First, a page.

When Social Media Becomes Internet Bullying

Maybe you’ve noticed a lot of your Facebook friends advertising their Formspring accounts lately, especially if you’re friends with high school or college students. By my [completely unresearched] estimation, they seem to be the largest demographic. If you haven’t heard of Formspring and don’t know what it’s all about, suffice it to say that it’s a social media forum through which people ask each other questions. If you’d like a more thorough description of its services, feel free to check it out.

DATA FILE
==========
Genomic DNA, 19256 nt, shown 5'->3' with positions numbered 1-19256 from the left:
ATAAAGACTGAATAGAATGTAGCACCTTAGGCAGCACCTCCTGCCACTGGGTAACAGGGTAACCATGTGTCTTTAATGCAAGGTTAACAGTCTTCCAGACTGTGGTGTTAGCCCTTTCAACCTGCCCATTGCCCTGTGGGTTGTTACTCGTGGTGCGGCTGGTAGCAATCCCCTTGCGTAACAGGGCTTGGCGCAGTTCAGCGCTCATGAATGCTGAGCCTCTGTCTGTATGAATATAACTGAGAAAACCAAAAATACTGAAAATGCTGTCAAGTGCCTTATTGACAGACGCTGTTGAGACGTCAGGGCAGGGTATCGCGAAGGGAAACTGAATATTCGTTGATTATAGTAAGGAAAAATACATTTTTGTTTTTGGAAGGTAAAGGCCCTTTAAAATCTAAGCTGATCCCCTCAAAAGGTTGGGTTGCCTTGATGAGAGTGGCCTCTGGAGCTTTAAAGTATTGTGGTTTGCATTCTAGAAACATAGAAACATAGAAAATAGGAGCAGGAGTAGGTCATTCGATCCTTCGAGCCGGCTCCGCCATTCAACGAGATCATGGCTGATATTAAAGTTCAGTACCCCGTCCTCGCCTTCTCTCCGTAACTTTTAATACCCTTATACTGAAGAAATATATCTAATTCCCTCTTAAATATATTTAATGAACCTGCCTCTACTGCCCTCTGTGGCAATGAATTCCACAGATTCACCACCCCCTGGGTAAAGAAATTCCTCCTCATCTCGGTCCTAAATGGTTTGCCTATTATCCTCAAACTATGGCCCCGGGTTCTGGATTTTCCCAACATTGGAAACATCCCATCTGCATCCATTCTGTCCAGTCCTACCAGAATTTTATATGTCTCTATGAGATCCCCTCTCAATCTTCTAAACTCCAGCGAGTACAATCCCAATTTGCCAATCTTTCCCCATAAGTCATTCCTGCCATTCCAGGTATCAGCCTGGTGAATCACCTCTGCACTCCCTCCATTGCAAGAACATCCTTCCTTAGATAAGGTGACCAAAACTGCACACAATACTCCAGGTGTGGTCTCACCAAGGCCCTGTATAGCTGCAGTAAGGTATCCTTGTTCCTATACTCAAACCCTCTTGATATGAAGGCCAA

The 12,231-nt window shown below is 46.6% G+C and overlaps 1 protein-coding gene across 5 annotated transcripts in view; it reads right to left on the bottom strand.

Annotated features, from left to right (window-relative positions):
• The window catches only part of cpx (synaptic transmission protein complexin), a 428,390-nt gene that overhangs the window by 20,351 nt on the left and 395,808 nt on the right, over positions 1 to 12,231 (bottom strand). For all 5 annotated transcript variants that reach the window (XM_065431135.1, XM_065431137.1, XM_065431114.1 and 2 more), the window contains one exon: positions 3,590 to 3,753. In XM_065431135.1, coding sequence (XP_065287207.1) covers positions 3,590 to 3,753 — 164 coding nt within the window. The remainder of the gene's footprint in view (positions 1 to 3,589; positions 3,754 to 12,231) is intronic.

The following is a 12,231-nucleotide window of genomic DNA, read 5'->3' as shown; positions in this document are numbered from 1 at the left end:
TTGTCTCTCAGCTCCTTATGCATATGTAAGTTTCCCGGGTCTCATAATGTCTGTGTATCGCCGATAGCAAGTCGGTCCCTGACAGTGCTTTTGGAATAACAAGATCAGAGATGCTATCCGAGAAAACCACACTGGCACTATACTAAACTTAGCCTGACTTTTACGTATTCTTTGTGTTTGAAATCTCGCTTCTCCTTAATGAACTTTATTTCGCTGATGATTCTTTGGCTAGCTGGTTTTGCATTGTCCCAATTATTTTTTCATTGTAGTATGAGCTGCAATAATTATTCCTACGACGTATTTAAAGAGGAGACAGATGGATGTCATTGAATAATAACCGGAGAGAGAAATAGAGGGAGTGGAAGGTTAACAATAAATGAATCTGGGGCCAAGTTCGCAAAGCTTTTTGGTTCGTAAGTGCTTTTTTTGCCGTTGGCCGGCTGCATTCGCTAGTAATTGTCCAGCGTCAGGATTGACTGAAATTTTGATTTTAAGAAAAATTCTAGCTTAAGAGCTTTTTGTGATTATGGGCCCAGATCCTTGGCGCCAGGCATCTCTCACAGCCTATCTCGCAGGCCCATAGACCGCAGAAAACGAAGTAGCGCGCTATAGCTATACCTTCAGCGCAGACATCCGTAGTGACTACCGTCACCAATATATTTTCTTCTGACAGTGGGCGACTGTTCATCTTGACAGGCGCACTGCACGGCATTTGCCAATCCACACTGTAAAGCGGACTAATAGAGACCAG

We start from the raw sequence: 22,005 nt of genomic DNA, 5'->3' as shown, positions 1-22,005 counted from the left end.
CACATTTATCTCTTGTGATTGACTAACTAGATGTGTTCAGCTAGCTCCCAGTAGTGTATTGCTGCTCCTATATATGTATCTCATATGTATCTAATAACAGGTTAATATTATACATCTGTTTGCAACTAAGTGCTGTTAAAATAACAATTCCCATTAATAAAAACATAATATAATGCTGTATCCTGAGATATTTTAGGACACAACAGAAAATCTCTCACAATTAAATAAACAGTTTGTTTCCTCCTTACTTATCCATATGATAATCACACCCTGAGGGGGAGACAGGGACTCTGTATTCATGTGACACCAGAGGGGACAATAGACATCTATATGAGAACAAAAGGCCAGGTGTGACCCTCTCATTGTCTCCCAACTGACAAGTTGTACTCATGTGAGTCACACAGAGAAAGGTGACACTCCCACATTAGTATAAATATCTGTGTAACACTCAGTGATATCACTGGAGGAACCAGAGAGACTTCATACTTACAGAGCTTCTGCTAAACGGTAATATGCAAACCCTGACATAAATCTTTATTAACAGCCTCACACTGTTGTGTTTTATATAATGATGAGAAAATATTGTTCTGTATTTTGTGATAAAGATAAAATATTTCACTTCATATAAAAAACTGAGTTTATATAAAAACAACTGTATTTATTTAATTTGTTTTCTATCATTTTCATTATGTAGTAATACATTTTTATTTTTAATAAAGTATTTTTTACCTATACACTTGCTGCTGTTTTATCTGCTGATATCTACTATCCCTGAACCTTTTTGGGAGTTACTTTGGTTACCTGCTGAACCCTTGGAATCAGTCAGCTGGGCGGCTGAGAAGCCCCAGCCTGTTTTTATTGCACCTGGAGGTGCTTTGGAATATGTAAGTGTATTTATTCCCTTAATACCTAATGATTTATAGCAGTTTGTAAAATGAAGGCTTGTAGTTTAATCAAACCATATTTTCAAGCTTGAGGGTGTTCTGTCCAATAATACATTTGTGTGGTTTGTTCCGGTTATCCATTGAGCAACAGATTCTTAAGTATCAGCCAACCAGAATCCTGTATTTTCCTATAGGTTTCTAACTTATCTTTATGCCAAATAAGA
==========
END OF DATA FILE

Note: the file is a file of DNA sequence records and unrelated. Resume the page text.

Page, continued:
In an age where we have so many different resources available to ask people questions, I’m not totally sure why a service like this is even necessary. If you want to know what your friend’s favorite movie is, why not just ask in person? Ask on Facebook. Ask on Twitter. Ask on AIM. Pick up the phone and call or text. This seems to be billed as a “getting-to-know-you” kind of service, allowing people to ask questions in order to, well, get to know someone better. In that respect, it seems like Internet speed-dating. Remember back in the ’90s when everyone warned us not to meet up in “real life” with anyone we met in AOL chat rooms? Then all of a sudden online dating services started encouraging us to do just that. Did people suddenly become much more honest and trustworthy? Doubtful. But I digress. Formspring also advertises this site as a way for people to ask questions of their favorite authors and celebrities (something that many of them already do on Twitter. I see public figures advertising their Twitter accounts all the time. I’ve yet to see one advertise a Formspring). Continue reading